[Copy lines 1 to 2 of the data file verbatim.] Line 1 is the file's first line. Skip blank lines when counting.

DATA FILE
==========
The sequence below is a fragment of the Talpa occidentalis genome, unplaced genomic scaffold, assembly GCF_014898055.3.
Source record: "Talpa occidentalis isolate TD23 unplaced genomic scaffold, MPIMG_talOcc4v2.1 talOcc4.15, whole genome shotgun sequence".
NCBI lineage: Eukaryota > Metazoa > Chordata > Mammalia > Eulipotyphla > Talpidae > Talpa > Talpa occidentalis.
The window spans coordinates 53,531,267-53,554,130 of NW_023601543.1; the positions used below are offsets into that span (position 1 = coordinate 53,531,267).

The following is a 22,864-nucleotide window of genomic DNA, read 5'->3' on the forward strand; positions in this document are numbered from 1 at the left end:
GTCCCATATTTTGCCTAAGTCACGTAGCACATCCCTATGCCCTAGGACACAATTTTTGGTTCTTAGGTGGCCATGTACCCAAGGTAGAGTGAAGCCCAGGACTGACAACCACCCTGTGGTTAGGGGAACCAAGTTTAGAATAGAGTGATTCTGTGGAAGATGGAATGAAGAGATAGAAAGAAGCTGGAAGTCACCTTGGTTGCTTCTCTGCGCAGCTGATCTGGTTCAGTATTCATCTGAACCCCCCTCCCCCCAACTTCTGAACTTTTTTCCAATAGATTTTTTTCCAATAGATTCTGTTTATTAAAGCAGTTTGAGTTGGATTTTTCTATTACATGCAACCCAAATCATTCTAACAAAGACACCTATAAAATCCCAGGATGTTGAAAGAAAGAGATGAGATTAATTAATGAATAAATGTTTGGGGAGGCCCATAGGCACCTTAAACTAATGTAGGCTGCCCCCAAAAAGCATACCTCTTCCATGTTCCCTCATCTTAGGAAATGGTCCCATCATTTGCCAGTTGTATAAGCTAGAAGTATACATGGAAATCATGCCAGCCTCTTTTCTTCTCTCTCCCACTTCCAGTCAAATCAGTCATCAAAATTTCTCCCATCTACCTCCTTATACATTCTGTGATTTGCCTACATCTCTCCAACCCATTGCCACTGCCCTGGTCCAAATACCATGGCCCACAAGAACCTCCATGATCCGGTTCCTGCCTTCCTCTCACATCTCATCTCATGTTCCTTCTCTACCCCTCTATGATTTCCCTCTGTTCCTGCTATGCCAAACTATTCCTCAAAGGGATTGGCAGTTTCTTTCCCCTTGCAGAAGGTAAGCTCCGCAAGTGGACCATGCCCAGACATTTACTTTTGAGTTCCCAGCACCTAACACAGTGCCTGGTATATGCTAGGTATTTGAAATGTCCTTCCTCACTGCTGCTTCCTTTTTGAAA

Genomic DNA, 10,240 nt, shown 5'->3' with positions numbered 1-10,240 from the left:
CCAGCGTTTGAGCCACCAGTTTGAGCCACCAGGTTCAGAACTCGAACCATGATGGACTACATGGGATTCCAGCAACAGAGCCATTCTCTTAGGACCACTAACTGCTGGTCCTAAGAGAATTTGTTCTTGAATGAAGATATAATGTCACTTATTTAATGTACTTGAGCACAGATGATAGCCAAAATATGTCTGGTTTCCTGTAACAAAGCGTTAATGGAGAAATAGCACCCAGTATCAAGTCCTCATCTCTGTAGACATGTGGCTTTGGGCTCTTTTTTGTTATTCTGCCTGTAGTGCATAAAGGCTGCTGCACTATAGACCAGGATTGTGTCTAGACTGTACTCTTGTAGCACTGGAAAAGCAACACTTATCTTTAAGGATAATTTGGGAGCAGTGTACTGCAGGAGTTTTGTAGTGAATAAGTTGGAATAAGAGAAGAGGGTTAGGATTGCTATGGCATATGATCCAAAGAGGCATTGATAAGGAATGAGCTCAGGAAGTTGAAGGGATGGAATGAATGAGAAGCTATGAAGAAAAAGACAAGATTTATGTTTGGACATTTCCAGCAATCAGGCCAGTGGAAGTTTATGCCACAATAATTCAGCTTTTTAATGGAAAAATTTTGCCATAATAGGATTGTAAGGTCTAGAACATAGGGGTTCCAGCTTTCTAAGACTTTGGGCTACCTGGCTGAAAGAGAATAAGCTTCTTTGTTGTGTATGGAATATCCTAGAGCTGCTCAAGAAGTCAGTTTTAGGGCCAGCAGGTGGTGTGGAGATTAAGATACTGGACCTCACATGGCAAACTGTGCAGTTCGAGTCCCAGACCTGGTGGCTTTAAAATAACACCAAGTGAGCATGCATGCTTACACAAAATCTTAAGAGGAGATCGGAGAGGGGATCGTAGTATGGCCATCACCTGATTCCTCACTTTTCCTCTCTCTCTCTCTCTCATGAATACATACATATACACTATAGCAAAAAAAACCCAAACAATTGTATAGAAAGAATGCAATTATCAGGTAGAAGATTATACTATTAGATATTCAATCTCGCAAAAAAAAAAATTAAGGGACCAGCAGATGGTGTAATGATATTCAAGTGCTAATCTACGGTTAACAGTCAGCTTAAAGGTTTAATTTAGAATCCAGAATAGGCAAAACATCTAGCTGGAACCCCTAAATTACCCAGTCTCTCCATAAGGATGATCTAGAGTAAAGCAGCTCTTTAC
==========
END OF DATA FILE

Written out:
The sequence below is a fragment of the Talpa occidentalis genome, unplaced genomic scaffold, assembly GCF_014898055.3.
Source record: "Talpa occidentalis isolate TD23 unplaced genomic scaffold, MPIMG_talOcc4v2.1 talOcc4.15, whole genome shotgun sequence".